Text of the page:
Tuesday, January 12, 2010

I wanted to attend the city council meeting last night, as it had some intriguing items on the agent, but instead opted to go to All Saints Church to listen to Holocaust survivor Murray Lynn speak to the Men's Club. With all due respect to the council meeting, I'm pleased I made the choice I did.

A native of Hungry, Lynn, now 79, spoke in vivid detail about how his father was taken by Hitler's secret police in 1942 (his father was a Jewish community leader), never to be seen again; and how two years later the SS took him, his three brothers and his mother. They were herded into a cattle car and hauled off to the infamous concentration camp of death in Auschwitz.
On their arrival, Murray, now 14 years old, was placed in one line and the rest of his family in another. He would never see them again. Murray found out later that day, that his mother and brothers were executed, their remains burned, bellowing from a nearby smoke stack.

Lynn spoke of a typical day at the concentration camp: a meal in the morning that consisted of one cup of coffee and one piece of bread, a full day of work in the mines, and then a small bowl of the foulest smelling soup for dinner. (he estimated an intake of 150-180 calories a day; the average adult needs at least 1500 calories just to perform normal functions). This was the daily routine; 7 days a week. There was no deviation.
Lynn spoke of possessing just one striped uniform and one pair of shoes (no socks). In the winter of 1944 in Auschwitz, temperatures routinely dipped below zero. He had no coat. For extra warm, he wore a cement bag, which he found in the mine, under his uniform. During his one year stay in Auschwitz he never bathed - he was covered in lice. There was no hospital.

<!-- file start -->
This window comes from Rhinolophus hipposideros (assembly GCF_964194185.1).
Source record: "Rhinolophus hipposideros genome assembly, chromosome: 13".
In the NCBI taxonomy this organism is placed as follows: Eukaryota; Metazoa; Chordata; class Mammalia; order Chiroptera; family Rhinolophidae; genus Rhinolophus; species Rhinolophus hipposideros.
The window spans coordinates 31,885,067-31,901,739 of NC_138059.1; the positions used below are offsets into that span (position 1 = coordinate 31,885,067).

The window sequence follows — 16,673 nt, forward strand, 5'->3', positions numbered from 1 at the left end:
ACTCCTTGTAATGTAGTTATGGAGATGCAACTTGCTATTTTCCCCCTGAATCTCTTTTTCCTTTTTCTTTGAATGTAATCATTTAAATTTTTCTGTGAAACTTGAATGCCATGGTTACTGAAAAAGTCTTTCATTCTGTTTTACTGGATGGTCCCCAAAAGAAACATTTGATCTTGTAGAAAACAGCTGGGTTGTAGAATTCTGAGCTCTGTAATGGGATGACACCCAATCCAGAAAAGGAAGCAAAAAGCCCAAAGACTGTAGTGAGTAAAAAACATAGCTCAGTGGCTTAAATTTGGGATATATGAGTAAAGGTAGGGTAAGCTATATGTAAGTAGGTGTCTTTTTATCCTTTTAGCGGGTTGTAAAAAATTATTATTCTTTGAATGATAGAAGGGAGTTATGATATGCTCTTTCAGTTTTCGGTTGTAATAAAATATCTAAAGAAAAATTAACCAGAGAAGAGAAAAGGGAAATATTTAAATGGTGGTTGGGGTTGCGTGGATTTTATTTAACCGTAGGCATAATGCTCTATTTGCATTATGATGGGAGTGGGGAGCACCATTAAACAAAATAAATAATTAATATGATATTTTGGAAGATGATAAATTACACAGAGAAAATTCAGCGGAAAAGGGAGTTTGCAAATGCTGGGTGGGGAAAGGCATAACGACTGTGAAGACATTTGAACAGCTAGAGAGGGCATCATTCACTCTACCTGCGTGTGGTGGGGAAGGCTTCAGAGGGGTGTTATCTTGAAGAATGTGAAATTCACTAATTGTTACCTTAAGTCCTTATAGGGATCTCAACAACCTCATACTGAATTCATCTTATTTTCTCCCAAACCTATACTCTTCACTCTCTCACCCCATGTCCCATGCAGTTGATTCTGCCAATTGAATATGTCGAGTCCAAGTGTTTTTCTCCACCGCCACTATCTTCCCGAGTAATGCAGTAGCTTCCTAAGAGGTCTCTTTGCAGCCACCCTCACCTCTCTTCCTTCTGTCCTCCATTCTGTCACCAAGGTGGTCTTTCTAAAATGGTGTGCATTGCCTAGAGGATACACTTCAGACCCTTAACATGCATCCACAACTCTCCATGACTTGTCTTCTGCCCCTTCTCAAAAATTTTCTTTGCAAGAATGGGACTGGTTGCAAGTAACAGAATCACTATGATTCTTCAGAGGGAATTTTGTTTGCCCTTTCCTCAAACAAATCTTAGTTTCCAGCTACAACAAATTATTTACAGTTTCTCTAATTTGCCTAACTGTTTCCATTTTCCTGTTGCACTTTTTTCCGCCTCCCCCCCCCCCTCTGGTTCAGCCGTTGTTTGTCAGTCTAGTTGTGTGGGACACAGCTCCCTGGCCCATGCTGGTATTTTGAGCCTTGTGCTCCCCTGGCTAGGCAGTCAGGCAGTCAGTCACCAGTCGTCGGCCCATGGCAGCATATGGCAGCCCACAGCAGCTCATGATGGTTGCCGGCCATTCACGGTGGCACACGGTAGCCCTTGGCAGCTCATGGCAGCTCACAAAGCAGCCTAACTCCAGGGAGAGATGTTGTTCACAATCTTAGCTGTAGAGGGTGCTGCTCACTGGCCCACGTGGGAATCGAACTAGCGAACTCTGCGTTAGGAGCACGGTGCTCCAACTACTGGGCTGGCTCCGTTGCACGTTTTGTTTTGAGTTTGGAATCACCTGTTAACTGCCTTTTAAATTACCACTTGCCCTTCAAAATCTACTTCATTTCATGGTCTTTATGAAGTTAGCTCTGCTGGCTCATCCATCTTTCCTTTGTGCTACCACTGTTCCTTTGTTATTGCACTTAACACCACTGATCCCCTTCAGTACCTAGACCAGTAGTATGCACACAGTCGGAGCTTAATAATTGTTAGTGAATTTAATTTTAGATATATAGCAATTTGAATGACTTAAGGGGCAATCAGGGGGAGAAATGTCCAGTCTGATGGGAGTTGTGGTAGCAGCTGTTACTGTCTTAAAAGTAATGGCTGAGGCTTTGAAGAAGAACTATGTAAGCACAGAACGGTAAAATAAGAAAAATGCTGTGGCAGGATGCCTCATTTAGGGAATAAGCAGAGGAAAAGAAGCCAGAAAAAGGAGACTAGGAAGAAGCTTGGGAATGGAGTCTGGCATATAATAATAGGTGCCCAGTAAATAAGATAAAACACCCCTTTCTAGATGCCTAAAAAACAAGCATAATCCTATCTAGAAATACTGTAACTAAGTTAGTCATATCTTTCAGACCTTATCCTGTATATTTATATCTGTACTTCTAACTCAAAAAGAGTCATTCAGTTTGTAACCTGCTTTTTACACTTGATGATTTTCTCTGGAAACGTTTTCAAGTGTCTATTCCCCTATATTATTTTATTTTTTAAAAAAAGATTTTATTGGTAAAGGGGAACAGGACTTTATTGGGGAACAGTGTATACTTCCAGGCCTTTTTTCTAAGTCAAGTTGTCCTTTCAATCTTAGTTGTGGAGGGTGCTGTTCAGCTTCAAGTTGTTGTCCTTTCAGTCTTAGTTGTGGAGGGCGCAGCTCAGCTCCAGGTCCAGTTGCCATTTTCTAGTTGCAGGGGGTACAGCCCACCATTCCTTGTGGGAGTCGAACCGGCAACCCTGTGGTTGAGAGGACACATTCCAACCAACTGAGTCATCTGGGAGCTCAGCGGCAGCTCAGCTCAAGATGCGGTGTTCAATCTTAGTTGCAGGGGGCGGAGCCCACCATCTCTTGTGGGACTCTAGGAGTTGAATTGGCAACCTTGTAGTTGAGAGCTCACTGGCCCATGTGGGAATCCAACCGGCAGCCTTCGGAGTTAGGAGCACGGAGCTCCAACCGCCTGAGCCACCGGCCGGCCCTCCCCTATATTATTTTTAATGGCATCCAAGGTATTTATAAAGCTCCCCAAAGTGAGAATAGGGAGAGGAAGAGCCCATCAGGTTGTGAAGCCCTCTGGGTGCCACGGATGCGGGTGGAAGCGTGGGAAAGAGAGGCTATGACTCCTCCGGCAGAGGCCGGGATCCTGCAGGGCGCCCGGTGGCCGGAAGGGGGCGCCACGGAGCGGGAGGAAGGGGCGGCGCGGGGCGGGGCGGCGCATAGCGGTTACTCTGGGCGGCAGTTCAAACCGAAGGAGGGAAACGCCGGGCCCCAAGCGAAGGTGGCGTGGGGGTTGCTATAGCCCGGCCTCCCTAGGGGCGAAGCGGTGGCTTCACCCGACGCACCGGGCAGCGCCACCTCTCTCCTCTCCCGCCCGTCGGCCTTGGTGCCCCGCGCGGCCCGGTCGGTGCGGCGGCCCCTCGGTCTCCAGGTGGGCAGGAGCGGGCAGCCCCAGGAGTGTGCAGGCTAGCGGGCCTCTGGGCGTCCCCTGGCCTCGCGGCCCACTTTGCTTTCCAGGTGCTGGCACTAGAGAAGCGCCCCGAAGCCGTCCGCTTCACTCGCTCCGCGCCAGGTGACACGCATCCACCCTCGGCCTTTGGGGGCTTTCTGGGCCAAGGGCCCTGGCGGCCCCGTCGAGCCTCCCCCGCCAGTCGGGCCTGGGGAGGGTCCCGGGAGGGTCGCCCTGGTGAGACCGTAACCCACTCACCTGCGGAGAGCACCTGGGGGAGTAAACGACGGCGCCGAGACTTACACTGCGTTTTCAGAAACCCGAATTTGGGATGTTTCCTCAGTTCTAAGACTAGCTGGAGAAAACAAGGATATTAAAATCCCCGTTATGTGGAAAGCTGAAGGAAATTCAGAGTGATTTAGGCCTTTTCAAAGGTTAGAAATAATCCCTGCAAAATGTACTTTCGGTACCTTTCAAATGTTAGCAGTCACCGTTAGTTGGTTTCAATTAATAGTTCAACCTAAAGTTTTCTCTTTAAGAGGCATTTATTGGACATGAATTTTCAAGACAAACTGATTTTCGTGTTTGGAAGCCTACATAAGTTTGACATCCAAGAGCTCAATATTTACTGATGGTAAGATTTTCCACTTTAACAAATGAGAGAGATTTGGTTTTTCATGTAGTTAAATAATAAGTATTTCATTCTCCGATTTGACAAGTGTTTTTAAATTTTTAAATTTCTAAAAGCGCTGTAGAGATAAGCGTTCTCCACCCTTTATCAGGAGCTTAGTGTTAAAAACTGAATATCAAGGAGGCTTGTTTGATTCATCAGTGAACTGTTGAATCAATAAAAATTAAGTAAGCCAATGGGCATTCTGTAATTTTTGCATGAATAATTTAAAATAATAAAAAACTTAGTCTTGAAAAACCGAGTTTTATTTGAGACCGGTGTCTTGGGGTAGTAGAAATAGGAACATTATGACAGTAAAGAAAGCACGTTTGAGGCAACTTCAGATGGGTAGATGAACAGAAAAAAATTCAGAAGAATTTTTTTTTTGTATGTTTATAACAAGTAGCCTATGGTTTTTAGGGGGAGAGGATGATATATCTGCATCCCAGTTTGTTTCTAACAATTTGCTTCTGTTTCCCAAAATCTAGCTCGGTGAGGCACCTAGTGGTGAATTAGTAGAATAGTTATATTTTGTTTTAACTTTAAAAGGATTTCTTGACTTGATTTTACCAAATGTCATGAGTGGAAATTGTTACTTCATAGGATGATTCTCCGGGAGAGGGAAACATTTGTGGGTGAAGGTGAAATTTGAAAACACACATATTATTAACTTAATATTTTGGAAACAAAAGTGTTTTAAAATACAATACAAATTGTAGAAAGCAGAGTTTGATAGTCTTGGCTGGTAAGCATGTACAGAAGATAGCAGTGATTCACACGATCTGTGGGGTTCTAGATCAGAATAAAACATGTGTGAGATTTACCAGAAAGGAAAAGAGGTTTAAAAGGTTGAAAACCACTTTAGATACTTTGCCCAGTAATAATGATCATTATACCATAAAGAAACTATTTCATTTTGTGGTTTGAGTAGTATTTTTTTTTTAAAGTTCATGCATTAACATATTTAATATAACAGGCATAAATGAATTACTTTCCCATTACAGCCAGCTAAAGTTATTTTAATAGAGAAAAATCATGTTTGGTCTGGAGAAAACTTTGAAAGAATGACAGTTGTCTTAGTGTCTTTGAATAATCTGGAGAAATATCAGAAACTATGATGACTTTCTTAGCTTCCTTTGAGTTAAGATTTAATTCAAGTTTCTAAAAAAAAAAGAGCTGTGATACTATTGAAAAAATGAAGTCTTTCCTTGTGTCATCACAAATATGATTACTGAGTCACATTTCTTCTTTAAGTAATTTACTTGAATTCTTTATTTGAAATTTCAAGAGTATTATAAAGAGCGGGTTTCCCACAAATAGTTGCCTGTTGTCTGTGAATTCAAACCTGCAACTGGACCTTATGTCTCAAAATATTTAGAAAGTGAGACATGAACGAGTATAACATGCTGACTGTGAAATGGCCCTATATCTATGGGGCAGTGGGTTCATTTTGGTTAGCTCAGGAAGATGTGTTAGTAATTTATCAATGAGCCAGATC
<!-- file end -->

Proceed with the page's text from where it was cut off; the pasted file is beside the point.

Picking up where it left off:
Lynn was one of the lucky ones, as 2.5 million Jews were exterminated in Auschwitz. He was asked about the sense of joy he felt when the American forces arrived to liberate them in 1945. He said he was so sick, both mentally and physically (he weighed about 60-65 pounds), that he could not comprehend what was happening. He said many of his fellow prisoners actually died after being rescued because they over eat.

Asked how he survived, Lynn said it was his mind set - the will to live. He says to this day, he still has nightmares about Auschwitz; every few months awoken by his own screams.


Susan A Stephens said...

A year late, but just found this story. Thank you for posting it. Murray is my dad's oldest and dearest friend. They met in 1956. It was tough for Murray to finally talk about his experience, but we're all glad he did. Some stuff my dad didn't even know about all these years.

Bob Fiscella said...


Great to get your post. A year later and I still remember Murray's talk that night.

God bless both men!